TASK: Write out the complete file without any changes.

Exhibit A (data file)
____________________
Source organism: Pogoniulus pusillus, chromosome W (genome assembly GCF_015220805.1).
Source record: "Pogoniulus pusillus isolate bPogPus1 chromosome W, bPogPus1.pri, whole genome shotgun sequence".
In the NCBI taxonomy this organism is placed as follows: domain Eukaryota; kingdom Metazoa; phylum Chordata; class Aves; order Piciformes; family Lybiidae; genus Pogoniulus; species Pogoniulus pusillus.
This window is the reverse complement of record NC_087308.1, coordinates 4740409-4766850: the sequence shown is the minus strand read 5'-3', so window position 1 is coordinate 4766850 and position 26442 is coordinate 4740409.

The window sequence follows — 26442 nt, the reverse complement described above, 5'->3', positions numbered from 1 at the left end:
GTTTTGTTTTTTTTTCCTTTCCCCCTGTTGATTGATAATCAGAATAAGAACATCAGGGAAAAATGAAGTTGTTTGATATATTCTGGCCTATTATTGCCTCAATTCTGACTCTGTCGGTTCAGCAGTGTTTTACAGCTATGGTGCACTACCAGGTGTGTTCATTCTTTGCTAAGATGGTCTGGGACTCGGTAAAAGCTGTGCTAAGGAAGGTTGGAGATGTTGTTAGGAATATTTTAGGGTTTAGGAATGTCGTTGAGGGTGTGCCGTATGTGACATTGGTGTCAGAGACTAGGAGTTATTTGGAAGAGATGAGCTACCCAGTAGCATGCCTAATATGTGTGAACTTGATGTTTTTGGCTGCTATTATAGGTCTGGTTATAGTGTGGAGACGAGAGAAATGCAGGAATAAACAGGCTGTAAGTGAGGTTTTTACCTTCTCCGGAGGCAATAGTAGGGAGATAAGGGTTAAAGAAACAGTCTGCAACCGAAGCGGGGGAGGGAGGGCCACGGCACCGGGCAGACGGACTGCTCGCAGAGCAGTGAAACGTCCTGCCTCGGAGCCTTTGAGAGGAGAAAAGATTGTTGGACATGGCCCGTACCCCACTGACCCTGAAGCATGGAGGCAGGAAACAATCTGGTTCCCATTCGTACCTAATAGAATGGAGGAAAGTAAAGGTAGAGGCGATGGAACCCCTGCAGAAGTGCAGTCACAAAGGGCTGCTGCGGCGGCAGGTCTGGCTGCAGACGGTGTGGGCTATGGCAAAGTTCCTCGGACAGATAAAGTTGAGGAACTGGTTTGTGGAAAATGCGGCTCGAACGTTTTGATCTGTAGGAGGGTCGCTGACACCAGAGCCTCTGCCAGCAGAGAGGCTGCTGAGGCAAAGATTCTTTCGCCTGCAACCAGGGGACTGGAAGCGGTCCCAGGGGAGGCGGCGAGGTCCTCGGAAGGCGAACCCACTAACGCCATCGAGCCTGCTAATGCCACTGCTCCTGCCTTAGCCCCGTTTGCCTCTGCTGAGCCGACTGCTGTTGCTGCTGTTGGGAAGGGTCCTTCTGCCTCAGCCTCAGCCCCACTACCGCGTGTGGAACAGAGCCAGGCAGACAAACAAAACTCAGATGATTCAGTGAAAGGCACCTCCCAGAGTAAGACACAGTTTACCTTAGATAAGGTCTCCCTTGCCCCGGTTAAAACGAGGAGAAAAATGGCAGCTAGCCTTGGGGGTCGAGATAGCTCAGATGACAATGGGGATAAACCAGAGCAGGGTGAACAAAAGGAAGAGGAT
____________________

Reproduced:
Source organism: Pogoniulus pusillus, chromosome W (genome assembly GCF_015220805.1).
Source record: "Pogoniulus pusillus isolate bPogPus1 chromosome W, bPogPus1.pri, whole genome shotgun sequence".
In the NCBI taxonomy this organism is placed as follows: domain Eukaryota; kingdom Metazoa; phylum Chordata; class Aves; order Piciformes; family Lybiidae; genus Pogoniulus; species Pogoniulus pusillus.
This window is the reverse complement of record NC_087308.1, coordinates 4740409-4766850: the sequence shown is the minus strand read 5'-3', so window position 1 is coordinate 4766850 and position 26442 is coordinate 4740409.

The window sequence follows — 26442 nt, the reverse complement described above, 5'->3', positions numbered from 1 at the left end:
GTTTTGTTTTTTTTTCCTTTCCCCCTGTTGATTGATAATCAGAATAAGAACATCAGGGAAAAATGAAGTTGTTTGATATATTCTGGCCTATTATTGCCTCAATTCTGACTCTGTCGGTTCAGCAGTGTTTTACAGCTATGGTGCACTACCAGGTGTGTTCATTCTTTGCTAAGATGGTCTGGGACTCGGTAAAAGCTGTGCTAAGGAAGGTTGGAGATGTTGTTAGGAATATTTTAGGGTTTAGGAATGTCGTTGAGGGTGTGCCGTATGTGACATTGGTGTCAGAGACTAGGAGTTATTTGGAAGAGATGAGCTACCCAGTAGCATGCCTAATATGTGTGAACTTGATGTTTTTGGCTGCTATTATAGGTCTGGTTATAGTGTGGAGACGAGAGAAATGCAGGAATAAACAGGCTGTAAGTGAGGTTTTTACCTTCTCCGGAGGCAATAGTAGGGAGATAAGGGTTAAAGAAACAGTCTGCAACCGAAGCGGGGGAGGGAGGGCCACGGCACCGGGCAGACGGACTGCTCGCAGAGCAGTGAAACGTCCTGCCTCGGAGCCTTTGAGAGGAGAAAAGATTGTTGGACATGGCCCGTACCCCACTGACCCTGAAGCATGGAGGCAGGAAACAATCTGGTTCCCATTCGTACCTAATAGAATGGAGGAAAGTAAAGGTAGAGGCGATGGAACCCCTGCAGAAGTGCAGTCACAAAGGGCTGCTGCGGCGGCAGGTCTGGCTGCAGACGGTGTGGGCTATGGCAAAGTTCCTCGGACAGATAAAGTTGAGGAACTGGTTTGTGGAAAATGCGGCTCGAACGTTTTGATCTGTAGGAGGGTCGCTGACACCAGAGCCTCTGCCAGCAGAGAGGCTGCTGAGGCAAAGATTCTTTCGCCTGCAACCAGGGGACTGGAAGCGGTCCCAGGGGAGGCGGCGAGGTCCTCGGAAGGCGAACCCACTAACGCCATCGAGCCTGCTAATGCCACTGCTCCTGCCTTAGCCCCGTTTGCCTCTGCTGAGCCGACTGCTGTTGCTGCTGTTGGGAAGGGTCCTTCTGCCTCAGCCTCAGCCCCACTACCGCGTGTGGAACAGAGCCAGGCAGACAAACAAAACTCAGATGATTCAGTGAAAGGCACCTCCCAGAGTAAGACACAGTTTACCTTAGATAAGGTCTCCCTTGCCCCGGTTAAAACGAGGAGAAAAATGGCAGCTAGCCTTGGGGGTCGAGATAGCTCAGATGACAATGGGGATAAACCAGAGCAGGGTGAACAAAAGGAAGAGGAT